"After sorting through the piles of pulp and popcorn Hollywood plans to dole out over the next three months," Word & Film featured a "Thinking Person’s 2012 Summer Movie Preview (Or 8 Reasons to Escape the Tyranny of Escapism)," highlighting films that will encourage you to "retreat into a dark, windowless space this summer.... To satisfy the statistics nerds and cultural gadflies among us, we've ranked our selections--all literary-cinematic hybrids--in terms of overall quality and potency as a fast-acting antidote to the inevitable onset of sequelitis."
 

Movie Visuals: Lawless; Anna Karenina

Noting that "Christmas for arthouse fans is just around the corner with the Cannes Film Festival, Indiewire featured new photos from John Hillcoat's Lawless, based on the novel by Matt Bondurant and starring Tom Hardy, Jessica Chastain, Shia LaBeouf and Gary Oldman. The film opens August 31.

A new photo from the Joe Wright adaptation of Tolstoy's Anna Karenina was also released. "To help tell the classic tale, Wright has reteamed with his frequent collaborator Keira Knightley (Atonement, Pride & Prejudice) and rounded up a pretty solid cast including Jude Law, Aaron Johnson, Matthew Macfayden, Ruth Wilson, Olivia Williams and Domhnall Gleeson," Indiewire wrote.  

Books & Authors

Awards: Caine Prize for African Writing

This year's finalists for the £10,000 (US$16,197) Caine Prize for African Writing--sometimes referred to as the "African Booker"--include "Bombay's Republic" by Rotimi Babatunde from Mirabilia Review; "Urban Zoning" by Billy Kahoa from McSweeney's; "Love on Trial" by Stanley Kenani from For Honour and Other Stories (eKhaya/Random House Struik); "La Salle de Depart" by Melissa Tandiwe Myambo from online journal Prick of the Spindle; and "Hunter Emmanuel" by Constance Myburgh from Jungle Jim magazine, the Bookseller reported. The winner will be announced July 2 in Oxford. You can read the stories here.

Book Review

Review: The Listeners

The Listeners by Leni Zumas (Tin House, $15.95 paperback, 9781935639299, May 2012)

In the classic sense of the term, The Listeners is gut-wrenching in that it's the story of a life haunted by adolescent trauma, of dreams cut brutally short--a story that involves a betrayal, an eating disorder and a stray bullet. But "gut-wrenching" is also the fittest way to describe Leni Zumas's debut novel because she wants to wrench your gut, as literally as a gut can be wrenched. Sometimes gory and thoroughly stunning, The Listeners is a book concerned with the fraught relationship between psyche and flesh.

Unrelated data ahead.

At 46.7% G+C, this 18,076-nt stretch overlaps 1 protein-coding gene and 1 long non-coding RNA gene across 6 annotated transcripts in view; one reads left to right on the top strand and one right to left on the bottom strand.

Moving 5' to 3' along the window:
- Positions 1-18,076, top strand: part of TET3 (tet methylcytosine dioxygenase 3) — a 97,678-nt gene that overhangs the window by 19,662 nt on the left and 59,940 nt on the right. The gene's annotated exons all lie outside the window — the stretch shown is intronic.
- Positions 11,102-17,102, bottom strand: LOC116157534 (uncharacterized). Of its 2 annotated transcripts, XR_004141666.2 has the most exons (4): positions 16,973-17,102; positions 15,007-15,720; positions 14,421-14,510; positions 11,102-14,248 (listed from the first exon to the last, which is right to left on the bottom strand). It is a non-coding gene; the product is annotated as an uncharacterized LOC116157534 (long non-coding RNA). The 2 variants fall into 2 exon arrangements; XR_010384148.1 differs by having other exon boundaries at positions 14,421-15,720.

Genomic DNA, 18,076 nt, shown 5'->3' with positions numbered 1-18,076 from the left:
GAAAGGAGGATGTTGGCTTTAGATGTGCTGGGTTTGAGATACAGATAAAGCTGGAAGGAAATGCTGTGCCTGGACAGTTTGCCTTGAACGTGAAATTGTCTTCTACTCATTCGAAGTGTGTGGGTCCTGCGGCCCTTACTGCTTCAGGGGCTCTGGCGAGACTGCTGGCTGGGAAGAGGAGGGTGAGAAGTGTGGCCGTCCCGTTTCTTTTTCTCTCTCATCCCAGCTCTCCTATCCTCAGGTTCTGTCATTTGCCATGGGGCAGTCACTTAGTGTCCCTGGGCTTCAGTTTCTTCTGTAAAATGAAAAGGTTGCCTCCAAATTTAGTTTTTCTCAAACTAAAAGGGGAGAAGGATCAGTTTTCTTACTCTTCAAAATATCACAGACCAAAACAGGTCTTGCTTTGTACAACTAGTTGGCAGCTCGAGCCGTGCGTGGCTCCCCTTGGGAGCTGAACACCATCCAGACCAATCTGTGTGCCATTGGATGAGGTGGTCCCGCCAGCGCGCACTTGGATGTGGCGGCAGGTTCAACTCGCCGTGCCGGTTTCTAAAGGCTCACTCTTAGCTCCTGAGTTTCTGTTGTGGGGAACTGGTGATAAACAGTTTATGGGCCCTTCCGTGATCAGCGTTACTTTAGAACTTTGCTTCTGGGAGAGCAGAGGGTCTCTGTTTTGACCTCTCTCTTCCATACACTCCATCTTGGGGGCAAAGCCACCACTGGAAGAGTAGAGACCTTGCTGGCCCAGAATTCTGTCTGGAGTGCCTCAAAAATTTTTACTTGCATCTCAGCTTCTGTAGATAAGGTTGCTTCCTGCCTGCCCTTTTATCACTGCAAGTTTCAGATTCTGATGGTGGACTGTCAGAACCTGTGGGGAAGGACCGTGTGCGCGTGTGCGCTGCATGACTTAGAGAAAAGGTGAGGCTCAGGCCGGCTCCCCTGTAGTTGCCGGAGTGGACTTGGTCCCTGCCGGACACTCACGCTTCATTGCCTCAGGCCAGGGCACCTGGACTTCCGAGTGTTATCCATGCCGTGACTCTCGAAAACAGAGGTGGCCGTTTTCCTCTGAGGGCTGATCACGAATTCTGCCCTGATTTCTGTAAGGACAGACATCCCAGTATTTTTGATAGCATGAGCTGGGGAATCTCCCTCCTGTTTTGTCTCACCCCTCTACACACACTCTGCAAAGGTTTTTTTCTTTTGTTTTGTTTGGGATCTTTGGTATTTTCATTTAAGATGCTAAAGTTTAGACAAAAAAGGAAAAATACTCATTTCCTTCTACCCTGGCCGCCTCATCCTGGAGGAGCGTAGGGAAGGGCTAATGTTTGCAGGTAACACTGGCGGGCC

Once a rising punk rock star with the promise of a major record deal, Quinn is in her mid-30s, broke and languishing in obscurity. Her life is defined by two tragedies: the roadside disaster that destroyed her deepest friendship and her career, and the violent death of her younger sister 20 years before. Bodily intact but profoundly traumatized, she can no longer listen to music, and she marks her days with shifts at a failing bookstore, smoke breaks and obligatory dinners with her parents and brother. Raw descriptions of her perception of food puncture these forcedly cheerful dinner scenes; Quinn, who discovered her sister's body while their mother's pancakes smoldered on the stove, sees blood in every meal.

Like her lost sister, Quinn also has synesthesia--food and music not only mark her various traumas but send her into intense sensory overload. This is torture for Quinn, but gives Zumas the opportunity for wildly inventive descriptions. "My melodies were blue or silver or bruise," she remembers of her color-directed performances. "Like runny fabric they bled behind my eyes." Others are more subtle, like when Quinn poignantly remembers her sister's aptitude for smelling "on a book the reaction of the last person to read it."

Throughout, Zumas mixes up language like Quinn mixes up senses, and the effect is sublime. Quinn observes "spruce girls with calamity cuts" and describes two other characters "chattering like teeth in love." She classifies herself as "the boyest" among her siblings, and remembers playing to a crowd "bred in the suburbs but wild to catch a plague of streets."

The energy of these phrases lend a vital spark to the story as Quinn weaves dizzily between past and present. There's a twisted sort of hope in there, too, among the pain and loss. But should you pick up The Listeners (and you should!), expect both a wrenched gut and a rent heart. --Hannah Calkins

Shelf Talker: Vivid, synesthetic prose electrifies a viscerally powerful debut novel about an ex-punk rocker navigating the ever-reverberating tragedies of her life.

The Bestsellers

Top Book Club Books in April

The following were the most popular book club books during April based on votes from readers and leaders of more than 32,000 book clubs registered at Bookmovement.com:

1. The Hunger Games by Suzanne Collins
2. Fifty Shades of Grey: Book One of the Fifty Shades Trilogy by E.L. James
3. Defending Jacob: A Novel by William Landay
4. The Paris Wife: A Novel by Paula McLain
5. The Night Circus by Erin Morgenstern
6. Unbroken: A World War II Story of Survival, Resilience and Redemption by Laura Hillenbrand
7. Before I Go to Sleep: A Novel by S.J. Watson
8. Cutting for Stone by Abraham Verghese
9. Room: A Novel by Emma Donoghue
10. The Immortal Life of Henrietta Lacks by Rebecca Skloot

Rising Stars:

The Weird Sisters by Eleanor Brown
The Fault in Our Stars by John Green

[Many thanks to Bookmovement.com!]

AuthorBuzz: A Light in the Wilderness by Jane Kirkpatrick
AuthorBuzz: No Time to Die by Kira Peikoff
AuthorBuzz: The Woman of La Mancha by Karen Mann
AuthorBuzz: The Red Lily Crown by Elizabeth Loupas